Adjust hops when scaling grain?

Help Support The HomeBrew Forum:

The-Engineer-That-Brews

Tinkering around
Supporting Member
Joined
Jul 27, 2020
Messages
2,611
Reaction score
2,378
Location
St Albans, Herts
Because I tend to get a high efficiency (especially in the mash), I have recently been scaling published recipes (using Beersmith 3).

Although I'm now getting the right gravity I'm beginning to find my beers slightly too bitter, especially the paler ones.

Is this because reducing the grains makes the taste less 'malty' so the hops also need to be scaled back in order to keep the overall balance?
If so, is there a better approach than trial-and-error to work out the hop reduction?

Thanks @TETB
 

RichardM

Landlord.
Supporting Member
Joined
Jun 17, 2014
Messages
1,090
Reaction score
706
Location
Cardiff
Check the IBU before and after scaling? Is it the same or do you need to make more adjustments to get it the same?
 

The-Engineer-That-Brews

Tinkering around
Supporting Member
Joined
Jul 27, 2020
Messages
2,611
Reaction score
2,378
Location
St Albans, Herts
Check the IBU before and after scaling? Is it the same or do you need to make more adjustments to get it the same?
IBU is the same - suspect it's not the IBU as such, but the 'maltiness' that's changed due to the reduced amount of grain; I remember there's some kind of ratio here but I can't recall the details...
 

RichardM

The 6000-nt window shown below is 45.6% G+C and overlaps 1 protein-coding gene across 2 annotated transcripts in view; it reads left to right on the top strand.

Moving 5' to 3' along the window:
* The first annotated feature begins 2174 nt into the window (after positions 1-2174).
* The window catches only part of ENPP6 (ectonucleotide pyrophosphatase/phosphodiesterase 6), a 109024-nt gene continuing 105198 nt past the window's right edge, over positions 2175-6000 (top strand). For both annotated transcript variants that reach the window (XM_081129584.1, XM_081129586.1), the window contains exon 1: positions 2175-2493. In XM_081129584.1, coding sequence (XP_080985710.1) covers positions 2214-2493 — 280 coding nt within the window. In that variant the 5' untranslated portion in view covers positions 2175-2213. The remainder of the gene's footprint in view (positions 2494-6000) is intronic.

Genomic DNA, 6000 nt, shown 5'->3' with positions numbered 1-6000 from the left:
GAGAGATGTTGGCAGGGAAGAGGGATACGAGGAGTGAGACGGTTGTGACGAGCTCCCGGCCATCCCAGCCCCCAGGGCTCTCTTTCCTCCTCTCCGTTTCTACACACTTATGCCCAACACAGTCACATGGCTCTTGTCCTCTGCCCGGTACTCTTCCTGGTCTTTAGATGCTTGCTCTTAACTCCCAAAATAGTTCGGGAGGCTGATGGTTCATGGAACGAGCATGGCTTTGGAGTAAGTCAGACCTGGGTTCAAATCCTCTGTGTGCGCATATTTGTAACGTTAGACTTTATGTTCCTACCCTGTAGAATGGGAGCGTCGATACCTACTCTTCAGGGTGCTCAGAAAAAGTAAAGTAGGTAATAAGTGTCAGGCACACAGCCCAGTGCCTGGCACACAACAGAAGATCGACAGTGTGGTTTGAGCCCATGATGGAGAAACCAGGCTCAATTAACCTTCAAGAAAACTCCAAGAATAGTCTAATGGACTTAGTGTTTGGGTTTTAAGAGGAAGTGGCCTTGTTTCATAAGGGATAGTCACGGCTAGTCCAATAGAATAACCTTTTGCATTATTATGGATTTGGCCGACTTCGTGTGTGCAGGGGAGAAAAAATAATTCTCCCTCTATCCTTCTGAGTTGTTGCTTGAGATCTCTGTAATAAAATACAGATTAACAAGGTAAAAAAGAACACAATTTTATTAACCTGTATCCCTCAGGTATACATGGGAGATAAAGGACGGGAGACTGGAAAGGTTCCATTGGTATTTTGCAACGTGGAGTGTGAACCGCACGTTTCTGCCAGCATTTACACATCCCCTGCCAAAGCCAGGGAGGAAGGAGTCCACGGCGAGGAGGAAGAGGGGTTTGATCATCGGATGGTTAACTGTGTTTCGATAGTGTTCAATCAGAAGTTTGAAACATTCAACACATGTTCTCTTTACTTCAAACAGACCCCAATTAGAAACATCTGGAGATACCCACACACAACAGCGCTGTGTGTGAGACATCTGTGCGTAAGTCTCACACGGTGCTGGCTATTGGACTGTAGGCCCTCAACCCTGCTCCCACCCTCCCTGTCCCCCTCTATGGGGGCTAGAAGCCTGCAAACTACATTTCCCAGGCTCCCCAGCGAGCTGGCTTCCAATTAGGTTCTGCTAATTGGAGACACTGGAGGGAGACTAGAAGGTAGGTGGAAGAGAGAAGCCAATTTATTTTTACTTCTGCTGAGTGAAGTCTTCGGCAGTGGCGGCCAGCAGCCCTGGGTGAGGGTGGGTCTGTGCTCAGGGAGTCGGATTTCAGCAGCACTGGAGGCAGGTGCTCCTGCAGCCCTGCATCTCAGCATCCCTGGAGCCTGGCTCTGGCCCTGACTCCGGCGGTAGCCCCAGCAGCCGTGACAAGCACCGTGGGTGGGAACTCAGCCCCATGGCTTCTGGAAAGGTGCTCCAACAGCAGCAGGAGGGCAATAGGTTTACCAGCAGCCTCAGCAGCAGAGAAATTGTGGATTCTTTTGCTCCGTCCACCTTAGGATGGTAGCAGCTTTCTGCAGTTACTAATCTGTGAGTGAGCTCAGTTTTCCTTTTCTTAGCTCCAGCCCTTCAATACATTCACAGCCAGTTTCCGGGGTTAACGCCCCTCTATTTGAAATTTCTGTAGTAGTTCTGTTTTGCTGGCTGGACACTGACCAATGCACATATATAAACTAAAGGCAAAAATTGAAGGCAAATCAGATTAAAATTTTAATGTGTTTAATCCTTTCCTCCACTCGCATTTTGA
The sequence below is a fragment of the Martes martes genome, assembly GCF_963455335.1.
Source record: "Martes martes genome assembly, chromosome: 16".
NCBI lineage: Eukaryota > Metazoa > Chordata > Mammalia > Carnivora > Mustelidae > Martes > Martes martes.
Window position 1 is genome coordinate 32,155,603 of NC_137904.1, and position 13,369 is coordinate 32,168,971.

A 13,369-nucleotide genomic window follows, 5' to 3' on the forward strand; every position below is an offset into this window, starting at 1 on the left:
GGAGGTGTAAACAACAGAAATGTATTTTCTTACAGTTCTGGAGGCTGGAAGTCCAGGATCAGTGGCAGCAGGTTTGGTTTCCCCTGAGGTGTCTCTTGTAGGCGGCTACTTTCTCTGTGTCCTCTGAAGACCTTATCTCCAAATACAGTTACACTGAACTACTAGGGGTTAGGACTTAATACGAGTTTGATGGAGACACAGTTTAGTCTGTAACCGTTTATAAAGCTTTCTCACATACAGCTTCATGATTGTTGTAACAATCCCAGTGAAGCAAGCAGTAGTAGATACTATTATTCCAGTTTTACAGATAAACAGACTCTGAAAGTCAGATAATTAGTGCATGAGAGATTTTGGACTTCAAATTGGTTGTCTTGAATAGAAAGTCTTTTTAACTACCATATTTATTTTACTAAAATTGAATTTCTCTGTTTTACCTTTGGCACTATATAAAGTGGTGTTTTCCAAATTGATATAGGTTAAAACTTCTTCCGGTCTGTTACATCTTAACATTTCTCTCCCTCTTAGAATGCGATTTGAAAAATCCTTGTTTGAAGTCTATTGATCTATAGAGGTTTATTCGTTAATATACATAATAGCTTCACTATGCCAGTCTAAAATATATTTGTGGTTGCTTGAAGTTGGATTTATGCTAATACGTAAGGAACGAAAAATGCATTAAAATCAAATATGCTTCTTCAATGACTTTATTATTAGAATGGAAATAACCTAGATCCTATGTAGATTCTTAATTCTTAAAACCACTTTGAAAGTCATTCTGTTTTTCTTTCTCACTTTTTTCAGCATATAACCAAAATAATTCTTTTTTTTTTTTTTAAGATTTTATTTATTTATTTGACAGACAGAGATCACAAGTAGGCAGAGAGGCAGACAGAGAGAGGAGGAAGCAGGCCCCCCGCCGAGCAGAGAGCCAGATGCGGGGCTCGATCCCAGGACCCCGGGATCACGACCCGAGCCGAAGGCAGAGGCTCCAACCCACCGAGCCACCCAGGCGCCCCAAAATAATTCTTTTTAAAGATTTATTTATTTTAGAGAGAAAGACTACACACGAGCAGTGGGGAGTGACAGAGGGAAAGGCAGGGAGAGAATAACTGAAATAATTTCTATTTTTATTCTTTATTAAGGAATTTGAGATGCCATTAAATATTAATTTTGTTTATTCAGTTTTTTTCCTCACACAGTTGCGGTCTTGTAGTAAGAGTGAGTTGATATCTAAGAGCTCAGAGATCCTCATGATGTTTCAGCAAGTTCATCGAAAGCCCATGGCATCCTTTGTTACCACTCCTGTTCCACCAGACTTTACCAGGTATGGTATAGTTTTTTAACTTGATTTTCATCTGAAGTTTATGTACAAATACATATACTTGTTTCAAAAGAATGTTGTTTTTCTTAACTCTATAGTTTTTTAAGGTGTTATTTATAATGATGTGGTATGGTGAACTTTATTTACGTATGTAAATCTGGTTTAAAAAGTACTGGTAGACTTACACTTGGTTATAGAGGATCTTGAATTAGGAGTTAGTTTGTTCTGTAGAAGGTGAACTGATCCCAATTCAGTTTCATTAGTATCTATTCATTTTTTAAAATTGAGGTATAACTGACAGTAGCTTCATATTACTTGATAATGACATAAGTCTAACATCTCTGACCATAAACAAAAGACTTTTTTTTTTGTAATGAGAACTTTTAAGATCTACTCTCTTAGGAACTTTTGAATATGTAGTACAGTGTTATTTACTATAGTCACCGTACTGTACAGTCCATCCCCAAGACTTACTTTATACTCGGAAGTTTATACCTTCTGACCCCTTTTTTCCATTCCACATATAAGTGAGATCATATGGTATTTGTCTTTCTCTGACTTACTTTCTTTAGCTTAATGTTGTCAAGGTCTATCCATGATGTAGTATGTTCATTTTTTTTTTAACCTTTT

Landlord.
Supporting Member
Joined
Jun 17, 2014
Messages
1,090
Reaction score
706
Location
Cardiff
That'll be the BU:GU ratio. There's also the type of bitterness to consider. I find it hard to bitter too much with Magnum but something like Chinook or Target is a different matter.
But BU:GU is bitterness to gravity ratio. @The-Engineer-That-Brews says "I'm now getting the right gravity", so if the IBU is the same and the gravity is correct then the BU:GU won't have changed.
 

The-Engineer-That-Brews

Tinkering around
Supporting Member
Joined
Jul 27, 2020
Messages
2,611
Reaction score
2,378
Location
St Albans, Herts
This article is very interesting on the subject: Mad Alchemist: Relative Bitterness Ratio (RBR)
It makes the point that the perceived level of bitterness is affected by your FG - i.e. if your mash regime tends to produce a highly fermentable wort (like mine, because I often use an extended beta amylase rest) then your residual sugars will be lower and hence perceived bitterness will be higher. Ahaaaa….. lightbulb moment…
 
Top